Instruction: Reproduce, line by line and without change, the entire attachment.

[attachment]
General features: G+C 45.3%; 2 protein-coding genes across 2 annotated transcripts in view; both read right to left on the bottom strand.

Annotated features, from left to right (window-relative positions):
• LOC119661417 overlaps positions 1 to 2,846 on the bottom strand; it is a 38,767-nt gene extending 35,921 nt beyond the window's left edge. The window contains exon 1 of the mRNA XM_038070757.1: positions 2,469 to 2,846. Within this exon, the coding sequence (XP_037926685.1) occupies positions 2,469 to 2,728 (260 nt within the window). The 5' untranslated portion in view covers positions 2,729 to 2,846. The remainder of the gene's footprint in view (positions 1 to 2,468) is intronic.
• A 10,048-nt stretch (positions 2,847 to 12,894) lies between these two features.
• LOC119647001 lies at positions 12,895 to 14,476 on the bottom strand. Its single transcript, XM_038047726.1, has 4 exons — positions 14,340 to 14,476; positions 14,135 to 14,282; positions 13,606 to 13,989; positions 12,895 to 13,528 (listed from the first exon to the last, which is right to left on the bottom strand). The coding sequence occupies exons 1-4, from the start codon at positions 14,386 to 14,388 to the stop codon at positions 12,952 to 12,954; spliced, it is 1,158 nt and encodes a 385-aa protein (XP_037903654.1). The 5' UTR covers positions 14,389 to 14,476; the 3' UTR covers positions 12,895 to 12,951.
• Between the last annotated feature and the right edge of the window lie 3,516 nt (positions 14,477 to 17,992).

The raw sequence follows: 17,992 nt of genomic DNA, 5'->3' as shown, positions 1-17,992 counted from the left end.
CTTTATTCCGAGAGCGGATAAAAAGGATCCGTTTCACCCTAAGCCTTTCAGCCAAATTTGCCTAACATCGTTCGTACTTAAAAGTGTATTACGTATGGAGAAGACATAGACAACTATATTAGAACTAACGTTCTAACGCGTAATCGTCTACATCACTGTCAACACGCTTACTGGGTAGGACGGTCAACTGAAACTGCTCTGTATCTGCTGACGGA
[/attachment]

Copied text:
General features: G+C 45.3%; 2 protein-coding genes across 2 annotated transcripts in view; both read right to left on the bottom strand.

Annotated features, from left to right (window-relative positions):
• LOC119661417 overlaps positions 1 to 2,846 on the bottom strand; it is a 38,767-nt gene extending 35,921 nt beyond the window's left edge. The window contains exon 1 of the mRNA XM_038070757.1: positions 2,469 to 2,846. Within this exon, the coding sequence (XP_037926685.1) occupies positions 2,469 to 2,728 (260 nt within the window). The 5' untranslated portion in view covers positions 2,729 to 2,846. The remainder of the gene's footprint in view (positions 1 to 2,468) is intronic.
• A 10,048-nt stretch (positions 2,847 to 12,894) lies between these two features.
• LOC119647001 lies at positions 12,895 to 14,476 on the bottom strand. Its single transcript, XM_038047726.1, has 4 exons — positions 14,340 to 14,476; positions 14,135 to 14,282; positions 13,606 to 13,989; positions 12,895 to 13,528 (listed from the first exon to the last, which is right to left on the bottom strand). The coding sequence occupies exons 1-4, from the start codon at positions 14,386 to 14,388 to the stop codon at positions 12,952 to 12,954; spliced, it is 1,158 nt and encodes a 385-aa protein (XP_037903654.1). The 5' UTR covers positions 14,389 to 14,476; the 3' UTR covers positions 12,895 to 12,951.
• Between the last annotated feature and the right edge of the window lie 3,516 nt (positions 14,477 to 17,992).

The raw sequence follows: 17,992 nt of genomic DNA, 5'->3' as shown, positions 1-17,992 counted from the left end.
CTTTATTCCGAGAGCGGATAAAAAGGATCCGTTTCACCCTAAGCCTTTCAGCCAAATTTGCCTAACATCGTTCGTACTTAAAAGTGTATTACGTATGGAGAAGACATAGACAACTATATTAGAACTAACGTTCTAACGCGTAATCGTCTACATCACTGTCAACACGCTTACTGGGTAGGACGGTCAACTGAAACTGCTCTGTATCTGCTGACGGA